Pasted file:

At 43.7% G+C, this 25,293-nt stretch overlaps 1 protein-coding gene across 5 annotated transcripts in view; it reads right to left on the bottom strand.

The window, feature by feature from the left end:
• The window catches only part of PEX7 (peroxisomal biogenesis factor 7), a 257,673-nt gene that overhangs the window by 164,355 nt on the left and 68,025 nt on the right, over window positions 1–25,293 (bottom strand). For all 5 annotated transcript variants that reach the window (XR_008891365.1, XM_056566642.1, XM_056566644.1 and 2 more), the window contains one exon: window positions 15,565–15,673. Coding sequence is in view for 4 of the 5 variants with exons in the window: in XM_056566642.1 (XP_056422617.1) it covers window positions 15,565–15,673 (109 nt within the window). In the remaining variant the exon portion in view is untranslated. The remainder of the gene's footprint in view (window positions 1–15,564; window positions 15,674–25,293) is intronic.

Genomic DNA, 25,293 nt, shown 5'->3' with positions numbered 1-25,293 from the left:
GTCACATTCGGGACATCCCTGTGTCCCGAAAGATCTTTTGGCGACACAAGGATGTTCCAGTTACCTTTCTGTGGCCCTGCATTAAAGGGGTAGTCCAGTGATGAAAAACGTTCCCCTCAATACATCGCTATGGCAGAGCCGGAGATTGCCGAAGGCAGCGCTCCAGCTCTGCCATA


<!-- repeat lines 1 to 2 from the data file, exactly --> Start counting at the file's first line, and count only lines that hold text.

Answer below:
At 43.7% G+C, this 25,293-nt stretch overlaps 1 protein-coding gene across 5 annotated transcripts in view; it reads right to left on the bottom strand.

The window, feature by feature from the left end: